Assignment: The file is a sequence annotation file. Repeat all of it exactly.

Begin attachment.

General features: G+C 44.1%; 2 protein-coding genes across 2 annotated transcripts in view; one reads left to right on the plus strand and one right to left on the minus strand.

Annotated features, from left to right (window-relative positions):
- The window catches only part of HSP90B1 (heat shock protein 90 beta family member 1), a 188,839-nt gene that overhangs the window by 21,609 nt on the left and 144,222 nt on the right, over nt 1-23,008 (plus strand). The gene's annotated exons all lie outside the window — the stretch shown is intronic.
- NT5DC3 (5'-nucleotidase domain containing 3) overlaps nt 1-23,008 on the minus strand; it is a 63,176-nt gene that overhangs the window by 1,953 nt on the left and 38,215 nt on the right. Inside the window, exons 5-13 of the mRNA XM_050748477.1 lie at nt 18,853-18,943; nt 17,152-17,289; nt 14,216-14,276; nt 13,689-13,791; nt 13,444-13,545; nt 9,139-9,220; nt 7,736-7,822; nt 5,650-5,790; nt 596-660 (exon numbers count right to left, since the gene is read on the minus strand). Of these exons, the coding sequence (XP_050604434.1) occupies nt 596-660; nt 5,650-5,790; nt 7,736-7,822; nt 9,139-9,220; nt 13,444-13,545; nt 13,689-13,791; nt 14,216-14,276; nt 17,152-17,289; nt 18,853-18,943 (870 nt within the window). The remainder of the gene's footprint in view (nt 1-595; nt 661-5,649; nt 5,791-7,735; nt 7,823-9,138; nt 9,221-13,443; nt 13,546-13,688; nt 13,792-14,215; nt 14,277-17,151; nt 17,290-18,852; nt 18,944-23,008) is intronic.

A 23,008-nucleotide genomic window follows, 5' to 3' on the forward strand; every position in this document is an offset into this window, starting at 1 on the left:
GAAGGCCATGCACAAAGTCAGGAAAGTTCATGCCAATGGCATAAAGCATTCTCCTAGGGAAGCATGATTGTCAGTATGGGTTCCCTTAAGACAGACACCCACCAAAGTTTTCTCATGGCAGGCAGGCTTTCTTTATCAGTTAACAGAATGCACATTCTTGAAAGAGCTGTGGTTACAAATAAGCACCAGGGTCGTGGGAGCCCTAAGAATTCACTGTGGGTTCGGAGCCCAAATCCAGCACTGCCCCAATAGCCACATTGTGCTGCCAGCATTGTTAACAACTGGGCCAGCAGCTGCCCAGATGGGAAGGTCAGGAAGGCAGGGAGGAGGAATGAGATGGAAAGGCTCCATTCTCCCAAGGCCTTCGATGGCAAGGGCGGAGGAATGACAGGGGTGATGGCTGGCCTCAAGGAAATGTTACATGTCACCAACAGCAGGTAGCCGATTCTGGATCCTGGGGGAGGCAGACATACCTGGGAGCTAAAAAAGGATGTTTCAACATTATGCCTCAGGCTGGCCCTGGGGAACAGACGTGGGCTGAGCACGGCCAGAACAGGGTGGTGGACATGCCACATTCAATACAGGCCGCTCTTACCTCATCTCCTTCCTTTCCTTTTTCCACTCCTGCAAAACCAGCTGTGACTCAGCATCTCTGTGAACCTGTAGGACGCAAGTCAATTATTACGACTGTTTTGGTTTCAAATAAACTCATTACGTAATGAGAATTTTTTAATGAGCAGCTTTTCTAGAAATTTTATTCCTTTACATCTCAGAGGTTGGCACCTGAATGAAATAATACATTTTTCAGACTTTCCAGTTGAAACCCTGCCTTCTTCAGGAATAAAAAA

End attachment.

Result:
General features: G+C 44.1%; 2 protein-coding genes across 2 annotated transcripts in view; one reads left to right on the plus strand and one right to left on the minus strand.

Annotated features, from left to right (window-relative positions):
- The window catches only part of HSP90B1 (heat shock protein 90 beta family member 1), a 188,839-nt gene that overhangs the window by 21,609 nt on the left and 144,222 nt on the right, over nt 1-23,008 (plus strand). The gene's annotated exons all lie outside the window — the stretch shown is intronic.
- NT5DC3 (5'-nucleotidase domain containing 3) overlaps nt 1-23,008 on the minus strand; it is a 63,176-nt gene that overhangs the window by 1,953 nt on the left and 38,215 nt on the right. Inside the window, exons 5-13 of the mRNA XM_050748477.1 lie at nt 18,853-18,943; nt 17,152-17,289; nt 14,216-14,276; nt 13,689-13,791; nt 13,444-13,545; nt 9,139-9,220; nt 7,736-7,822; nt 5,650-5,790; nt 596-660 (exon numbers count right to left, since the gene is read on the minus strand). Of these exons, the coding sequence (XP_050604434.1) occupies nt 596-660; nt 5,650-5,790; nt 7,736-7,822; nt 9,139-9,220; nt 13,444-13,545; nt 13,689-13,791; nt 14,216-14,276; nt 17,152-17,289; nt 18,853-18,943 (870 nt within the window). The remainder of the gene's footprint in view (nt 1-595; nt 661-5,649; nt 5,791-7,735; nt 7,823-9,138; nt 9,221-13,443; nt 13,546-13,688; nt 13,792-14,215; nt 14,277-17,151; nt 17,290-18,852; nt 18,944-23,008) is intronic.

A 23,008-nucleotide genomic window follows, 5' to 3' on the forward strand; every position in this document is an offset into this window, starting at 1 on the left:
GAAGGCCATGCACAAAGTCAGGAAAGTTCATGCCAATGGCATAAAGCATTCTCCTAGGGAAGCATGATTGTCAGTATGGGTTCCCTTAAGACAGACACCCACCAAAGTTTTCTCATGGCAGGCAGGCTTTCTTTATCAGTTAACAGAATGCACATTCTTGAAAGAGCTGTGGTTACAAATAAGCACCAGGGTCGTGGGAGCCCTAAGAATTCACTGTGGGTTCGGAGCCCAAATCCAGCACTGCCCCAATAGCCACATTGTGCTGCCAGCATTGTTAACAACTGGGCCAGCAGCTGCCCAGATGGGAAGGTCAGGAAGGCAGGGAGGAGGAATGAGATGGAAAGGCTCCATTCTCCCAAGGCCTTCGATGGCAAGGGCGGAGGAATGACAGGGGTGATGGCTGGCCTCAAGGAAATGTTACATGTCACCAACAGCAGGTAGCCGATTCTGGATCCTGGGGGAGGCAGACATACCTGGGAGCTAAAAAAGGATGTTTCAACATTATGCCTCAGGCTGGCCCTGGGGAACAGACGTGGGCTGAGCACGGCCAGAACAGGGTGGTGGACATGCCACATTCAATACAGGCCGCTCTTACCTCATCTCCTTCCTTTCCTTTTTCCACTCCTGCAAAACCAGCTGTGACTCAGCATCTCTGTGAACCTGTAGGACGCAAGTCAATTATTACGACTGTTTTGGTTTCAAATAAACTCATTACGTAATGAGAATTTTTTAATGAGCAGCTTTTCTAGAAATTTTATTCCTTTACATCTCAGAGGTTGGCACCTGAATGAAATAATACATTTTTCAGACTTTCCAGTTGAAACCCTGCCTTCTTCAGGAATAAAAAA